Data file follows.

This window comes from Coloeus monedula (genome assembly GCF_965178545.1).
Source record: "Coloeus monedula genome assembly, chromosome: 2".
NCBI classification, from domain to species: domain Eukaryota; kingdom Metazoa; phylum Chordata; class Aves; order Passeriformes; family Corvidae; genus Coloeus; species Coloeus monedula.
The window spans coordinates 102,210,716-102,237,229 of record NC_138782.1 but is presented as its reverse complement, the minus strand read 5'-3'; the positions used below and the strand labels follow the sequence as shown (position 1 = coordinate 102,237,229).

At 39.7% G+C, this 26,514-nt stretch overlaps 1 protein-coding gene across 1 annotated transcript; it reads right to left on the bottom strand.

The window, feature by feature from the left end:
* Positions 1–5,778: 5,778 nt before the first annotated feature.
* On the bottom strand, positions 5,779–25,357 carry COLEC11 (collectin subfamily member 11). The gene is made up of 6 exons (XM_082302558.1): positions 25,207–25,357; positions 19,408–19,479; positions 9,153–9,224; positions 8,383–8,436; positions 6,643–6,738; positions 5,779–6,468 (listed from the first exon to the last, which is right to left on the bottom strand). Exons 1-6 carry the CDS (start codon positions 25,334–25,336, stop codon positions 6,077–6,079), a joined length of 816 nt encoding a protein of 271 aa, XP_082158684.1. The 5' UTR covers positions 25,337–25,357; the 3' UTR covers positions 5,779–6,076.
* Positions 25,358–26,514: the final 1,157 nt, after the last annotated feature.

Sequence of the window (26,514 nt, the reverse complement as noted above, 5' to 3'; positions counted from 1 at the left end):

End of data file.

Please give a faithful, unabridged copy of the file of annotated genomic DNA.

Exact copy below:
This window comes from Coloeus monedula (genome assembly GCF_965178545.1).
Source record: "Coloeus monedula genome assembly, chromosome: 2".
NCBI classification, from domain to species: domain Eukaryota; kingdom Metazoa; phylum Chordata; class Aves; order Passeriformes; family Corvidae; genus Coloeus; species Coloeus monedula.
The window spans coordinates 102,210,716-102,237,229 of record NC_138782.1 but is presented as its reverse complement, the minus strand read 5'-3'; the positions used below and the strand labels follow the sequence as shown (position 1 = coordinate 102,237,229).

At 39.7% G+C, this 26,514-nt stretch overlaps 1 protein-coding gene across 1 annotated transcript; it reads right to left on the bottom strand.

The window, feature by feature from the left end:
* Positions 1–5,778: 5,778 nt before the first annotated feature.
* On the bottom strand, positions 5,779–25,357 carry COLEC11 (collectin subfamily member 11). The gene is made up of 6 exons (XM_082302558.1): positions 25,207–25,357; positions 19,408–19,479; positions 9,153–9,224; positions 8,383–8,436; positions 6,643–6,738; positions 5,779–6,468 (listed from the first exon to the last, which is right to left on the bottom strand). Exons 1-6 carry the CDS (start codon positions 25,334–25,336, stop codon positions 6,077–6,079), a joined length of 816 nt encoding a protein of 271 aa, XP_082158684.1. The 5' UTR covers positions 25,337–25,357; the 3' UTR covers positions 5,779–6,076.
* Positions 25,358–26,514: the final 1,157 nt, after the last annotated feature.

Sequence of the window (26,514 nt, the reverse complement as noted above, 5' to 3'; positions counted from 1 at the left end):